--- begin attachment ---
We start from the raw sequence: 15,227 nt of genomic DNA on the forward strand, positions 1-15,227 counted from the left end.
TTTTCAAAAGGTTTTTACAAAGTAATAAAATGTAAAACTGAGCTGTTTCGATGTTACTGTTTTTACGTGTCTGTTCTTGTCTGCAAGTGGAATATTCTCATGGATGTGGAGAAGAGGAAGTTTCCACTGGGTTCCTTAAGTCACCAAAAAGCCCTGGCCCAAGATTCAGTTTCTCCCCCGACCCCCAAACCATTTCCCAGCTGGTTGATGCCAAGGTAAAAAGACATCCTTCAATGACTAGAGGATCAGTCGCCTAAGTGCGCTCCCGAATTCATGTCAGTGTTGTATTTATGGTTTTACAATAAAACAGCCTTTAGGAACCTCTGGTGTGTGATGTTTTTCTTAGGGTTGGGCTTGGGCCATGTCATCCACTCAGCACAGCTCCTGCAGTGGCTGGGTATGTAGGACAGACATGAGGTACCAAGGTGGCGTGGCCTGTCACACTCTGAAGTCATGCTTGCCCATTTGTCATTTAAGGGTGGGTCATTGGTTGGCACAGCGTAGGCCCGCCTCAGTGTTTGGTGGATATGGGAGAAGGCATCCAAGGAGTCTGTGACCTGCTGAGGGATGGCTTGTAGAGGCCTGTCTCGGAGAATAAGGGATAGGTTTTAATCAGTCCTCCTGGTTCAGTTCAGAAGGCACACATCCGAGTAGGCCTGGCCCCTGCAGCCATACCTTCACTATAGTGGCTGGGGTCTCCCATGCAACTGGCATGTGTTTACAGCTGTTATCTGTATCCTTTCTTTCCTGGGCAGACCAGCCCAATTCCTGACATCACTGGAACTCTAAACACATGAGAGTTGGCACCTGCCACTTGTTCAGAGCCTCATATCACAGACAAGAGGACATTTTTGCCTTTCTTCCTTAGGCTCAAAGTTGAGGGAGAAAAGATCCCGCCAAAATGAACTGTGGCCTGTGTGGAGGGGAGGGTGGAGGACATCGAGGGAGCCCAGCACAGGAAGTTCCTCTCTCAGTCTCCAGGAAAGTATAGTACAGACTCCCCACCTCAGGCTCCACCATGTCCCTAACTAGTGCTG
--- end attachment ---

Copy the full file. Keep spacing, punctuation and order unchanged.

We start from the raw sequence: 15,227 nt of genomic DNA on the forward strand, positions 1-15,227 counted from the left end.
TTTTCAAAAGGTTTTTACAAAGTAATAAAATGTAAAACTGAGCTGTTTCGATGTTACTGTTTTTACGTGTCTGTTCTTGTCTGCAAGTGGAATATTCTCATGGATGTGGAGAAGAGGAAGTTTCCACTGGGTTCCTTAAGTCACCAAAAAGCCCTGGCCCAAGATTCAGTTTCTCCCCCGACCCCCAAACCATTTCCCAGCTGGTTGATGCCAAGGTAAAAAGACATCCTTCAATGACTAGAGGATCAGTCGCCTAAGTGCGCTCCCGAATTCATGTCAGTGTTGTATTTATGGTTTTACAATAAAACAGCCTTTAGGAACCTCTGGTGTGTGATGTTTTTCTTAGGGTTGGGCTTGGGCCATGTCATCCACTCAGCACAGCTCCTGCAGTGGCTGGGTATGTAGGACAGACATGAGGTACCAAGGTGGCGTGGCCTGTCACACTCTGAAGTCATGCTTGCCCATTTGTCATTTAAGGGTGGGTCATTGGTTGGCACAGCGTAGGCCCGCCTCAGTGTTTGGTGGATATGGGAGAAGGCATCCAAGGAGTCTGTGACCTGCTGAGGGATGGCTTGTAGAGGCCTGTCTCGGAGAATAAGGGATAGGTTTTAATCAGTCCTCCTGGTTCAGTTCAGAAGGCACACATCCGAGTAGGCCTGGCCCCTGCAGCCATACCTTCACTATAGTGGCTGGGGTCTCCCATGCAACTGGCATGTGTTTACAGCTGTTATCTGTATCCTTTCTTTCCTGGGCAGACCAGCCCAATTCCTGACATCACTGGAACTCTAAACACATGAGAGTTGGCACCTGCCACTTGTTCAGAGCCTCATATCACAGACAAGAGGACATTTTTGCCTTTCTTCCTTAGGCTCAAAGTTGAGGGAGAAAAGATCCCGCCAAAATGAACTGTGGCCTGTGTGGAGGGGAGGGTGGAGGACATCGAGGGAGCCCAGCACAGGAAGTTCCTCTCTCAGTCTCCAGGAAAGTATAGTACAGACTCCCCACCTCAGGCTCCACCATGTCCCTAACTAGTGCTG